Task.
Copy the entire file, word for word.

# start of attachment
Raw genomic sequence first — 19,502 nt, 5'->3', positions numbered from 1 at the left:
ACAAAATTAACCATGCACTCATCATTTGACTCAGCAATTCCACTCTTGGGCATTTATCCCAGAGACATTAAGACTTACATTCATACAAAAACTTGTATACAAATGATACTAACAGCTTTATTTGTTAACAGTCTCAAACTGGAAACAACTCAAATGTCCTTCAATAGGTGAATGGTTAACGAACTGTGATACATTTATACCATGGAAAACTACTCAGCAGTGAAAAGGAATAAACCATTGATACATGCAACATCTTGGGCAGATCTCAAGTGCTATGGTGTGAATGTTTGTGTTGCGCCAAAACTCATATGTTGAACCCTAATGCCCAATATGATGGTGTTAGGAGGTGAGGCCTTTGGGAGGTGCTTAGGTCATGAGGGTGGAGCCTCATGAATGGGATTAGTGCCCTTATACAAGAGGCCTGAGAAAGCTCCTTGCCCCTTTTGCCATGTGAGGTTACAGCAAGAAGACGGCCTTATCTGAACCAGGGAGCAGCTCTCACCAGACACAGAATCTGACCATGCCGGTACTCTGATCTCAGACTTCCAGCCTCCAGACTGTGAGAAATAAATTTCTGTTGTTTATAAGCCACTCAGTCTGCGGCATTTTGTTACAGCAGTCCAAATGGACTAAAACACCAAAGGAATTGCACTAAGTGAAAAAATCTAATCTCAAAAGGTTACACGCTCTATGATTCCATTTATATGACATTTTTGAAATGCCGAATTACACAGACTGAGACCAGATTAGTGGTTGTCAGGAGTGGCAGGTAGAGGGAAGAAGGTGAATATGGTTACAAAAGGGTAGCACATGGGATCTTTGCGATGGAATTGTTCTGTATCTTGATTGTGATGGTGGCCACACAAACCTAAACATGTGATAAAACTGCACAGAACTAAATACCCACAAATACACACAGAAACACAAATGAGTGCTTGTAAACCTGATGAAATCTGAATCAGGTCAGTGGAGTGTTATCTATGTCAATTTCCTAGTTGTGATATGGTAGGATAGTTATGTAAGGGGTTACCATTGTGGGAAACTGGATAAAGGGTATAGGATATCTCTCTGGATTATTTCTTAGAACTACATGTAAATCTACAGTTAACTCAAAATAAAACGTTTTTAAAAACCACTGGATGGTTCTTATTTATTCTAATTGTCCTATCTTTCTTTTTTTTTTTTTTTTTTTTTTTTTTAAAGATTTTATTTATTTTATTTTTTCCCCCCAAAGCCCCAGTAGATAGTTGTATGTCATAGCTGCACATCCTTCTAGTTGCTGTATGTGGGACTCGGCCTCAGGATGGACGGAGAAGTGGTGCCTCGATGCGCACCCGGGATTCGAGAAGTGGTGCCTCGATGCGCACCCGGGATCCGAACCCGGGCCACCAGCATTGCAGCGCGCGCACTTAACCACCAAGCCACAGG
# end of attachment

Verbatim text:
Raw genomic sequence first — 19,502 nt, 5'->3', positions numbered from 1 at the left:
ACAAAATTAACCATGCACTCATCATTTGACTCAGCAATTCCACTCTTGGGCATTTATCCCAGAGACATTAAGACTTACATTCATACAAAAACTTGTATACAAATGATACTAACAGCTTTATTTGTTAACAGTCTCAAACTGGAAACAACTCAAATGTCCTTCAATAGGTGAATGGTTAACGAACTGTGATACATTTATACCATGGAAAACTACTCAGCAGTGAAAAGGAATAAACCATTGATACATGCAACATCTTGGGCAGATCTCAAGTGCTATGGTGTGAATGTTTGTGTTGCGCCAAAACTCATATGTTGAACCCTAATGCCCAATATGATGGTGTTAGGAGGTGAGGCCTTTGGGAGGTGCTTAGGTCATGAGGGTGGAGCCTCATGAATGGGATTAGTGCCCTTATACAAGAGGCCTGAGAAAGCTCCTTGCCCCTTTTGCCATGTGAGGTTACAGCAAGAAGACGGCCTTATCTGAACCAGGGAGCAGCTCTCACCAGACACAGAATCTGACCATGCCGGTACTCTGATCTCAGACTTCCAGCCTCCAGACTGTGAGAAATAAATTTCTGTTGTTTATAAGCCACTCAGTCTGCGGCATTTTGTTACAGCAGTCCAAATGGACTAAAACACCAAAGGAATTGCACTAAGTGAAAAAATCTAATCTCAAAAGGTTACACGCTCTATGATTCCATTTATATGACATTTTTGAAATGCCGAATTACACAGACTGAGACCAGATTAGTGGTTGTCAGGAGTGGCAGGTAGAGGGAAGAAGGTGAATATGGTTACAAAAGGGTAGCACATGGGATCTTTGCGATGGAATTGTTCTGTATCTTGATTGTGATGGTGGCCACACAAACCTAAACATGTGATAAAACTGCACAGAACTAAATACCCACAAATACACACAGAAACACAAATGAGTGCTTGTAAACCTGATGAAATCTGAATCAGGTCAGTGGAGTGTTATCTATGTCAATTTCCTAGTTGTGATATGGTAGGATAGTTATGTAAGGGGTTACCATTGTGGGAAACTGGATAAAGGGTATAGGATATCTCTCTGGATTATTTCTTAGAACTACATGTAAATCTACAGTTAACTCAAAATAAAACGTTTTTAAAAACCACTGGATGGTTCTTATTTATTCTAATTGTCCTATCTTTCTTTTTTTTTTTTTTTTTTTTTTTTTTAAAGATTTTATTTATTTTATTTTTTCCCCCCAAAGCCCCAGTAGATAGTTGTATGTCATAGCTGCACATCCTTCTAGTTGCTGTATGTGGGACTCGGCCTCAGGATGGACGGAGAAGTGGTGCCTCGATGCGCACCCGGGATTCGAGAAGTGGTGCCTCGATGCGCACCCGGGATCCGAACCCGGGCCACCAGCATTGCAGCGCGCGCACTTAACCACCAAGCCACAGG